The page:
體驗沙特爾 - 觸摸中世紀精神

Third lecture:
Believing and understanding

Seven Liberal arts
on the archivolts of the south door, the Royal Portal. (1145-55)

三藝: 語法、邏輯、修辭 + 四藝: 算術、幾何、音樂、天文。

Hortus Deliciarum

Fulbert (970-1028)
Fulbert (c.960-1028), is generally recognized as the man who put Chartres on the map of medieval education. Fulbert came to Chartres about 990, and for about ten years was an assistant in the cathedral school which was to prepare young men for the clerical life. There was no ideal of a general secular culture. The course of studies was based on the liberal arts, and Fulbert himself seems to have known some medicine. Chartres was not the only center of learning during the time of Fulbert, and the schools at Liège and Cologne were undoubtedly more advanced in mathematics than was Chartres. Fulbert became bishop of Chartres from 1006 until his death 22 years later. - - - Clamor 詛咒

Life of Fulbert

- a letter by Bishop Fulbert, 1025

Yves (1040-1115)
Saint Ivo (Yves) of Chartres was an important canon lawyer during the Investiture Crisis.
As bishop of Chartres from 1090 until his death and a canonist he contended strongly against simony and opposed King Philip I's repudiation of his wife in order to marry Bertrade of Anjou in 1092. Ivo was briefly imprisoned for his opposition.
Three extensive canonical works—Tripartita, Decretum, and Panormia—are attributed to Ivo. He is not known when or whether he was ever officially canonized.


a letter transferring a penitent to the Pope

Fulcher of Chartres(1059-1127)

The First Crusade - The Chronicle of Fulcher of Chartres by Fulcher of Chartres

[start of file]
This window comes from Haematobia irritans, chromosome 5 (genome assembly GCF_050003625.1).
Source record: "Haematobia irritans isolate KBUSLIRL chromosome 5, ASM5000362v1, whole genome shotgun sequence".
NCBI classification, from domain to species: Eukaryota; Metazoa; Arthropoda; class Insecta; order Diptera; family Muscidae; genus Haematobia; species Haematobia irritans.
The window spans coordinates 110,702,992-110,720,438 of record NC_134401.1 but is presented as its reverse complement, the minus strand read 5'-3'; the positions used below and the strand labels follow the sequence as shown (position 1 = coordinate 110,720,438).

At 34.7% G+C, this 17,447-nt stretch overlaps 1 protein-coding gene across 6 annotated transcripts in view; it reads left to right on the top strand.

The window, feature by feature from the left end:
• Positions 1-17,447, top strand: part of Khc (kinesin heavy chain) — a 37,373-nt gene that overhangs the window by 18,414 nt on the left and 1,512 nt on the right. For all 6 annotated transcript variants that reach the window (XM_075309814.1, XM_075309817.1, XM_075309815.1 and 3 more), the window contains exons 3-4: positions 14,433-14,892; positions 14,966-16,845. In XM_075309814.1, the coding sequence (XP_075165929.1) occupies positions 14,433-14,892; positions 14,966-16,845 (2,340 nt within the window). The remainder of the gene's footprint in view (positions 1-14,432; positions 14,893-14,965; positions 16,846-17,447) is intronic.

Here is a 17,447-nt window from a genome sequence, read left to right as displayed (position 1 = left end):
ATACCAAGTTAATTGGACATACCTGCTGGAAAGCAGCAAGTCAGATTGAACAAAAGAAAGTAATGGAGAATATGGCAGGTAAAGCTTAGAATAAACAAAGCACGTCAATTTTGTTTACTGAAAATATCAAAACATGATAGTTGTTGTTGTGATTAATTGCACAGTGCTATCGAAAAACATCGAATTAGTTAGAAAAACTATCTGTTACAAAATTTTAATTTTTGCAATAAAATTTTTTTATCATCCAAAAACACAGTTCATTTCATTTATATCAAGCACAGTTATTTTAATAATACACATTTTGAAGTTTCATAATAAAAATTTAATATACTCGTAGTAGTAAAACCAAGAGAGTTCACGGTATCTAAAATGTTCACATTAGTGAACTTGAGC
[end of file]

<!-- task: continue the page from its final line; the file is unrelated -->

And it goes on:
Historia Hierosolymitana (Latin) by Fulcher of Chartres

Primary Sources of the First Crusade


crusader bishops

crusader bishops

Medical school of Salerno


The School of Chartres - by Ralph McInerny

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The Renaissance of the 12th century
A period of many changes at the outset of the High Middle Ages. It included social, political and economic transformations, and an intellectual revitalization of Western Europe with strong philosophical and scientific roots.
scripture and nature
integumentum (wrapping): form and content
exegesis: letter and spirit
allegory, parables
paradise to paradigm (eternal model)
order and prophecy

Gilbert de la Porrée (1076–1154)

French scholastic philosopher, was born in Poitiers. He taught for 20 years at Chartres, where he was for some time chancellor. He later lectured at Paris. In 1142 he was made bishop of Poitiers. He was twice accused of heresy.
Gilbert's works — "De sex principiis", an elucidation of Aristotle's last six categories, and his commentary on the "De trinitate" ascribed to Boethius — reveal his somewhat obscure position in scholastic realism, to which he adhered in a moderated form.
His doctrine of the Trinity caused considerable debate. He maintained that one can not say that only God is both Father, Son and Holy Spirit, or that divinity has become flesh. In 1147, two priests of his diocese considered this saying a "tritheism" and denounced this doctrine at a council held in Paris. The following year, the charge is taken before the Council of Reims and supported by Bernard of Clairvaux, but the charge was not against Gilbert personally or his doctrine. He received kind testimonies from the pope and retains his bishopric position.
Heretic or hero? Posthumous representations of Gilbert of Poitiers in texts and images before 1200 - Laura Cleaver
Is Gilbert of Poitiers’ approach to the problem of linguistic reference a pragmatic one? - Luisa Valente

Thierry of Chartres (? - 1150)
A philosopher working at Chartres and Paris. The cathedral school at Chartres promoted scholarship before the first university was founded in France. Thierry was a major figure in 12th-century philosophy and learning, and is notable for his embrace of Plato's Timaeus and his application of philosophy to theological issues. Thierry became chancellor of Chartres after his predecessor, Gilbert of Poitiers, returned to his native city in 1141. John of Salisbury was one of Thierry's students.
Metaphysics of Unity in Thierry of Chartres On the philosophy of nature and theology in the twelfth century - by Klaus Riesenhuber